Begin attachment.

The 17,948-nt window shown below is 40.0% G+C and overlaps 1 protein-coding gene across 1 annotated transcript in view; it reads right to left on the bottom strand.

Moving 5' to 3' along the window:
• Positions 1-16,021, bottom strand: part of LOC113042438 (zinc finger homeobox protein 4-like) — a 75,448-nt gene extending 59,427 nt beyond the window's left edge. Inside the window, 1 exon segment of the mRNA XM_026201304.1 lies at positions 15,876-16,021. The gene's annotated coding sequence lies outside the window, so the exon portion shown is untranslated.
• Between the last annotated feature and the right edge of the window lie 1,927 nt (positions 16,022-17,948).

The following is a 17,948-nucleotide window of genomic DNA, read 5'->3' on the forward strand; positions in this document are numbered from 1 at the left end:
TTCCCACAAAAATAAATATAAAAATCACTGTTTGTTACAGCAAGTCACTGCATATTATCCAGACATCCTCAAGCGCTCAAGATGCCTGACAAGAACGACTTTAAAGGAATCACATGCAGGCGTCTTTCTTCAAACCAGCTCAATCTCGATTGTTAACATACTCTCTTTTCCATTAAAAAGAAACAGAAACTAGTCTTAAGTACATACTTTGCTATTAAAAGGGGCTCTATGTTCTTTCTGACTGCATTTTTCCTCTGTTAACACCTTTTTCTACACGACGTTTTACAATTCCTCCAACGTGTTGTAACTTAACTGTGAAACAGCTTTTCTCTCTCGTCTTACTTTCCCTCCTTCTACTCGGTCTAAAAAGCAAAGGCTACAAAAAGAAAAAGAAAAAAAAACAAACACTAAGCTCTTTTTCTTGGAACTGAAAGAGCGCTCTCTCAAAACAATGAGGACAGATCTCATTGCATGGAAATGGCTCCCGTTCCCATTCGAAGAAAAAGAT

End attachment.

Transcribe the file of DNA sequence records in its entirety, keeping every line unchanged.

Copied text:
The 17,948-nt window shown below is 40.0% G+C and overlaps 1 protein-coding gene across 1 annotated transcript in view; it reads right to left on the bottom strand.

Moving 5' to 3' along the window:
• Positions 1-16,021, bottom strand: part of LOC113042438 (zinc finger homeobox protein 4-like) — a 75,448-nt gene extending 59,427 nt beyond the window's left edge. Inside the window, 1 exon segment of the mRNA XM_026201304.1 lies at positions 15,876-16,021. The gene's annotated coding sequence lies outside the window, so the exon portion shown is untranslated.
• Between the last annotated feature and the right edge of the window lie 1,927 nt (positions 16,022-17,948).

The following is a 17,948-nucleotide window of genomic DNA, read 5'->3' on the forward strand; positions in this document are numbered from 1 at the left end:
TTCCCACAAAAATAAATATAAAAATCACTGTTTGTTACAGCAAGTCACTGCATATTATCCAGACATCCTCAAGCGCTCAAGATGCCTGACAAGAACGACTTTAAAGGAATCACATGCAGGCGTCTTTCTTCAAACCAGCTCAATCTCGATTGTTAACATACTCTCTTTTCCATTAAAAAGAAACAGAAACTAGTCTTAAGTACATACTTTGCTATTAAAAGGGGCTCTATGTTCTTTCTGACTGCATTTTTCCTCTGTTAACACCTTTTTCTACACGACGTTTTACAATTCCTCCAACGTGTTGTAACTTAACTGTGAAACAGCTTTTCTCTCTCGTCTTACTTTCCCTCCTTCTACTCGGTCTAAAAAGCAAAGGCTACAAAAAGAAAAAGAAAAAAAAACAAACACTAAGCTCTTTTTCTTGGAACTGAAAGAGCGCTCTCTCAAAACAATGAGGACAGATCTCATTGCATGGAAATGGCTCCCGTTCCCATTCGAAGAAAAAGAT